Parking at Saint John's Health Center could get worse now that the hospital was told it will no longer be able to lease 450 parking spaces at nearby Colorado Center. (Photo courtesy Google Images)
Parking at Saint John’s Health Center could get worse now that the hospital was told it will no longer be able to lease 450 parking spaces at nearby Colorado Center. (Photo courtesy Google Images)

MID CITY — One of Saint John’s Health Center’s main parking providers gave the hospital notice that it would end its lease of spaces in March, raising the possibility that the hospital would have to build a parking garage that it has worked hard to avoid.
According to a letter to the City Council, Saint John’s officials received a 120-day notice in December that its lease of parking spaces at the Colorado Center office complex (formerly the Yahoo! Center) would be canceled.
The hospital leases 450 of its 1,528 parking spaces at the site.
Representatives of Equity Office, the company that owns the Colorado Center, said that they do not comment on lease terms, and would not say why the lease had been canceled.
The arrangement was an important part of a deal reached in 2011 to prevent the hospital from building a 442-space subterranean parking garage, which officials had agreed to construct as part of the 1998 development agreement needed to repair the hospital after the 1994 Northridge earthquake.
That deal, which then-Planning Commissioner Ted Winterer called “the mother of all parking variances,” codified an existing illegal situation in which Saint John’s was renting the spaces at the Yahoo! Center and Saint Anne’s Catholic Church.
The agreement came with teeth, however.
The parking had to be considered “functionally equivalent” to providing the spaces in the structure. While the meaning of that term was at the heart of some internal debate, it ended with a much-lauded provision labeled “2.2,” which dictated that if city officials believed that the parking was no longer equivalent, the hospital would have to build the $25 million structure anyway.
At the City Council meeting Tuesday night, Councilmember Kevin McKeown asked staff to review that section to see if losing the Colorado Center parking spaces might trigger that critical provision.
In a letter to the City Council, the acting chief operations officer for the hospital, Ken Meehan, explained that Saint John’s will look for alternative parking spots in the city, but that the fate of those at the Colorado Center is not yet sealed.
“We do not believe [Colorado Center] has a legal basis for terminating our parking lease, and we have communicated this,” Meehan wrote. “Despite this, we are proceeding as if we may lose our right to park at [the Colorado Center] as of March 31.”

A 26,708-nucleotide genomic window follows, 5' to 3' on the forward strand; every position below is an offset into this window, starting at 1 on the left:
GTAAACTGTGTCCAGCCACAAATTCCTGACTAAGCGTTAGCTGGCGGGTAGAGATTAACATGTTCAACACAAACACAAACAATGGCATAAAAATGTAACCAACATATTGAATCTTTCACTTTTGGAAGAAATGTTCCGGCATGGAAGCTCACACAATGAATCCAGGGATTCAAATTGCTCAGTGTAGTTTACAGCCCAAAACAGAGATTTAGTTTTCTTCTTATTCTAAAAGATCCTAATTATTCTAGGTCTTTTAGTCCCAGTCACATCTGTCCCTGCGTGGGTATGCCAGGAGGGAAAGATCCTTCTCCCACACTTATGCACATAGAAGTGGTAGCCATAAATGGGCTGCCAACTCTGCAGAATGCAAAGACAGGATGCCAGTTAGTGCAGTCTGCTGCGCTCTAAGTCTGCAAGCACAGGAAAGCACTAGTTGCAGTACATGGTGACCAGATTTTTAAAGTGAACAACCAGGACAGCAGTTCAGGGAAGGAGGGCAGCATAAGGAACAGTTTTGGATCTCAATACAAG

Whether the new arrangement measures up to City Hall’s expectations remains to be seen.
“It behooves Saint John’s to come back to us and propose a solution,” City Manager Rod Gould told the council on Tuesday.
City officials will analyze whatever compromise the hospital puts forward and return to council.
As for community members who urged the City Council to keep Saint John’s accountable to its original promises, they’re left with little more satisfaction than an “I told you so.” (The Daily Press’ editorial board came out strongly against the deal allowing Saint John’s to not build the parking it once promised.)
“The problem I had with the description of Saint John’s predicament … was that this broken agreement was treated so lightly and with such confidence that Saint John’s would be able to deal with it by finding even more parking somewhere — anywhere — in the city,” said Gregg Heacock, president of the Mid-City Neighbors, which represents residents in the area surrounding the hospital.
Residents of Mid-City have been contending with parking problems caused by Saint John’s for years, issues that they say have not improved because of the high rates the hospital charges for parking.
Those can hit $35 for an all-day pass, or $10 for 90 minutes of parking. Employees found parking in the neighborhood, forcing nurses to walk several blocks at odd hours of the night and residents to become frustrated with the lack of parking.
“It’s time for Saint John’s to make good its original promise and build the parking that it so obviously needs and owes,” said Tricia Crane, who belongs to the Northeast Neighbors group.
Saint John’s has had an eventful year, without the threat of a parking structure hanging overhead.
The hospital solved an ongoing labor dispute over its nurses’ attempts to unionize and went through a recent upheaval that replaced most of its leadership, reportedly because of disagreements over the hospital’s future as it struggles to compete with bigger institutions.

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